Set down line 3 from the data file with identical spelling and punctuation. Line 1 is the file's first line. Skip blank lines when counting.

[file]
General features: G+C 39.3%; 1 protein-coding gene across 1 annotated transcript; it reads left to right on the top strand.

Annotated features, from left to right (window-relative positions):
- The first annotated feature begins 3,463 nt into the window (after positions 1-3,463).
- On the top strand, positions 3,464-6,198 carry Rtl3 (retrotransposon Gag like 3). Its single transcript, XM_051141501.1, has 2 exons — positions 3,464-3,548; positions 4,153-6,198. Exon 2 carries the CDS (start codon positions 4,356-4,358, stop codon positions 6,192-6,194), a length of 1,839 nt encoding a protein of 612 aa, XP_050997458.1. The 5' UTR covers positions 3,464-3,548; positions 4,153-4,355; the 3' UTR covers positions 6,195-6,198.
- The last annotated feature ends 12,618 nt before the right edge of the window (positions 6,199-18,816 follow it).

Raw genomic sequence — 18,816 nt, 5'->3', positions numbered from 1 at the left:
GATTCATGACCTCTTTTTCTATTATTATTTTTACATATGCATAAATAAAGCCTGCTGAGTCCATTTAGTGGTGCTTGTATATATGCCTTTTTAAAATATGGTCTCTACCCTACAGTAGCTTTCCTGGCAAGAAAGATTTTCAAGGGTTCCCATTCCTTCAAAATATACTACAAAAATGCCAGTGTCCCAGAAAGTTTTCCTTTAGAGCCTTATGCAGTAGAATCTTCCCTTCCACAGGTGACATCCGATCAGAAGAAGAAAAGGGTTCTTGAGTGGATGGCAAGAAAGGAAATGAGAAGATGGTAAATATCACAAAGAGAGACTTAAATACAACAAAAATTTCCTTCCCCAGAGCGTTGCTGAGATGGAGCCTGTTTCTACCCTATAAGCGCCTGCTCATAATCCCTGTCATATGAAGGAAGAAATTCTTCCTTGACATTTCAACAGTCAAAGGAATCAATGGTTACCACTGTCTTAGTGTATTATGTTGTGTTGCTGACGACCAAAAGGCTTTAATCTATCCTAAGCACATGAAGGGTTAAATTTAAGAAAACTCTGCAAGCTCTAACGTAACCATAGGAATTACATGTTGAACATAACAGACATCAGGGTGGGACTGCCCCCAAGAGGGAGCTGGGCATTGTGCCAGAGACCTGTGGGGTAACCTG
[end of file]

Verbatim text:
- The first annotated feature begins 3,463 nt into the window (after positions 1-3,463).